Who pays a greater share of their income in taxes — Warren Buffett, or his administrative assistant?
Obviously, posing the question implies its answer.
Politicians may tout the virtues of our “progressive” tax system, but it doesn’t really favor the poor over the rich.
Nor does it favor the rich over the poor, not when 40% of federal tax receipts come from 1% of the population. Fairly or otherwise, the tax system favors the diligent over the unprepared. Specifically, the system favors independent businesspeople over salaried workers.
This topic requires a book-length explanation, but to summarize, starting your own business lets you enjoy tax advantages wage slaves only dream of. Take two people in the same field, making like incomes, living in the same city — the only exception being that one owns his own business and the other works for someone else. It’s eminently possible that the latter person’s tax bill is nine times the former’s.
Declare your independence today, if your career lets you make a horizontal shift to entrepreneurship. If you’re an anesthesiologist, it’ll be hard to rent out an office and put up a sign that reads “Mepivacaine Administered Here — Happy Hour 4 – 7.” But if you’re an accountant, real estate agent, home inspector, engineer, attorney* or in any kind of creative profession, you can take advantage of complex tax laws.
I’m not talking about the kind of entrepreneurship that requires you to open a physical storefront and spend years building a customer base. I’m talking about changes you can make now that will immediately impact your bottom line.
I tried to go as long as I could without using the first-person pronoun, but my story illustrates the point. A decade ago I was working for a decently-sized advertising agency as a senior copywriter, making somewhat more than the nation’s per capita income. One day I ran the numbers and realized I could make more money going out on my own.
I collected most of my new clients, other ad agencies, via word-of-mouth. But most importantly, I took on the very agency I’d left as a client — and charged them about 30% more than they paid me as an employee. There are two components to that: 1) they were underpaying me to begin with, but had to cough up once I exercised my leverage and threatened to walk and B) the daily rate they paid me after the switch was just for the services I rendered nothing else. It included no employee benefits, no capital expenditures for a workstation, no space reserved for me at the office Christmas party, no food allowance, no 6.2% Federal Insurance Contributions Act tax, no unemployment insurance premium. The responsibility for all that now fell on me.
Which is wonderful. It meant that instead of my former employer enjoying all the possible tax deductions from my labor, I got to take advantage of them. My taxes got a little more complicated — I now had to keep more detailed records, and file quarterly instead of annually — but the benefits grossly outweighed the costs.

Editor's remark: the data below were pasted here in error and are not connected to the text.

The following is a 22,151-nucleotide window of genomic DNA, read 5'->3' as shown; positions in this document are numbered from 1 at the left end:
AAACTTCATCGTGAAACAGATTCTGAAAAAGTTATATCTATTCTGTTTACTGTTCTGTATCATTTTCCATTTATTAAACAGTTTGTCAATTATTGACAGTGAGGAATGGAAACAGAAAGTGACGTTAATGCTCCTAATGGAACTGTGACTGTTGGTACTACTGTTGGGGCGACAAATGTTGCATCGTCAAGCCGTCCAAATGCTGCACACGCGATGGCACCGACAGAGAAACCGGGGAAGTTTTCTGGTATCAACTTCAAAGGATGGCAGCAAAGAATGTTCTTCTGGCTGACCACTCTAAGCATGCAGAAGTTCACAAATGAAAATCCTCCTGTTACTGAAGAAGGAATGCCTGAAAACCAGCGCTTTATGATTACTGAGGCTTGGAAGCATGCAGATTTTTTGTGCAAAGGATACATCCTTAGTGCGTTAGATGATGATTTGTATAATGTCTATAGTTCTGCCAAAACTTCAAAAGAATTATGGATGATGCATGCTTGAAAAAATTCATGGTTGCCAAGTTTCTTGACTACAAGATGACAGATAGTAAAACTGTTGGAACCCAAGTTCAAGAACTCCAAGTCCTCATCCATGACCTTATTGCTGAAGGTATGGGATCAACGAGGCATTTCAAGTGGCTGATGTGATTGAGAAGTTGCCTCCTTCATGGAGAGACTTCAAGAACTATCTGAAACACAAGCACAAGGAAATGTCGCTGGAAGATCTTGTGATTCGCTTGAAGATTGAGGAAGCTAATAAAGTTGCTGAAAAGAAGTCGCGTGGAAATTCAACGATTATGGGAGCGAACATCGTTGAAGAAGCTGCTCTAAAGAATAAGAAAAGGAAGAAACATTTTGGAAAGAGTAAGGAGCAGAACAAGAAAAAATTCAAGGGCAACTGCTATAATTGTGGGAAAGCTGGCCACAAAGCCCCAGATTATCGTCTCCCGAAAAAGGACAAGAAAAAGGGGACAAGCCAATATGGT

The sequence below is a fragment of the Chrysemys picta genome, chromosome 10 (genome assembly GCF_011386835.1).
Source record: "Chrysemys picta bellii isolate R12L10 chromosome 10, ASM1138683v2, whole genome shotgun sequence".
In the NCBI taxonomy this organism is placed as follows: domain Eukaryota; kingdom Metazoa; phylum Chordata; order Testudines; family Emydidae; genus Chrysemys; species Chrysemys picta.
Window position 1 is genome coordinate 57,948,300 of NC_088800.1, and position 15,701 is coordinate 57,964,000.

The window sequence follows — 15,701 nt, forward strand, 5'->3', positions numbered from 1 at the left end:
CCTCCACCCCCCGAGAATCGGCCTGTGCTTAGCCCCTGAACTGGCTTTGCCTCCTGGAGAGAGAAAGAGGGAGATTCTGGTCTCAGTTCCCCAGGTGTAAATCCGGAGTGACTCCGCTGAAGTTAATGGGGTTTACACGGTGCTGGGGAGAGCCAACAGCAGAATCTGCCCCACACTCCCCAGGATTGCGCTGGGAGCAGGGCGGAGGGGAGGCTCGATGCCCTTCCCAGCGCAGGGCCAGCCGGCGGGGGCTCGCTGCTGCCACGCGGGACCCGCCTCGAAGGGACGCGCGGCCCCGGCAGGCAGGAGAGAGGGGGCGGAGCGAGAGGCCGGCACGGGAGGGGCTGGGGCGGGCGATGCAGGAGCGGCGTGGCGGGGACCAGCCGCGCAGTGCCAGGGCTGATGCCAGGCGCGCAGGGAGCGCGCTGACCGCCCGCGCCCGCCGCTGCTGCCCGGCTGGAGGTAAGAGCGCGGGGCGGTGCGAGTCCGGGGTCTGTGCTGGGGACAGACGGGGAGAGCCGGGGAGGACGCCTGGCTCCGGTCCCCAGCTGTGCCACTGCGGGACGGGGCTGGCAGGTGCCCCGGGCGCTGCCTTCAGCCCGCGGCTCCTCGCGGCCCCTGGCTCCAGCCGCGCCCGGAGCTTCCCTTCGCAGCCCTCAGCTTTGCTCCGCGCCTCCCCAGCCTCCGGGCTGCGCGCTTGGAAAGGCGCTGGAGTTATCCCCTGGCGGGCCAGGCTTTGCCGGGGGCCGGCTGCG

It’s easy to get started, but also easy to make mistakes. You don’t want to be a single proprietor. You want to found an S Corporation, a legal entity that protects you from creditors who are forbidden from coming after certain classifications of income. An S Corporation lets you separate your money between salary and capital gains, the latter of which is taxed at a lower rate.
Find a company that specializes in entity formation. It’ll cost maybe $500 for them to register you with the relevant state’s Secretary of State office. You don’t have to register in your home state, either. If you live in California or New York, you don’t want to — those states’ laws don’t protect you enough from creditors. Register in Delaware or Nevada or, failing that, your home state.
Once you incorporate it starts forcing you to think like a businessman. Income will now be tabulated on IRS 1099 forms, rather than those infamous W-2s. The former is where you want most of your income to come from. As a practical matter, once you incorporate you’ll pay (correction: your company will pay) you a salary. What’s a reasonable amount to cover your annual living expenses; maybe $24,000? Then that’s what Employee #1, you, will receive and pay taxes on. After deductions, your effective tax rate on the salary will be close to zero.
But what about the rest of your company’s income? Legally speaking, the rest of the revenue your S Corporation takes in is not salary, but shareholder dividends. Which are taxed at a lower rate than salaries are. And you can now deduct all sorts of business expenses before calculating the net shareholder dividends you’ll pay taxes on. Go to IRS.gov and check out Form 2106. Your employer fills one of these out every time you go on a business trip, or eat a meal on company time, or buy anything related to your job. And your employer then enjoys the tax deduction.
* It tears me inside to know that by writing this post, I’m giving you leeches an economic edge.
About the Author: Greg McFarlane is a writer who lives in Las Vegas and Lahaina testament to the power of entrepreneurship. He is the author of Control Your Cash: Making Money Make Sense, a financial primer for people in their 20s and 30s who know nothing about money. You can buy the book here and reach Greg at greg@ControlYourCash.com.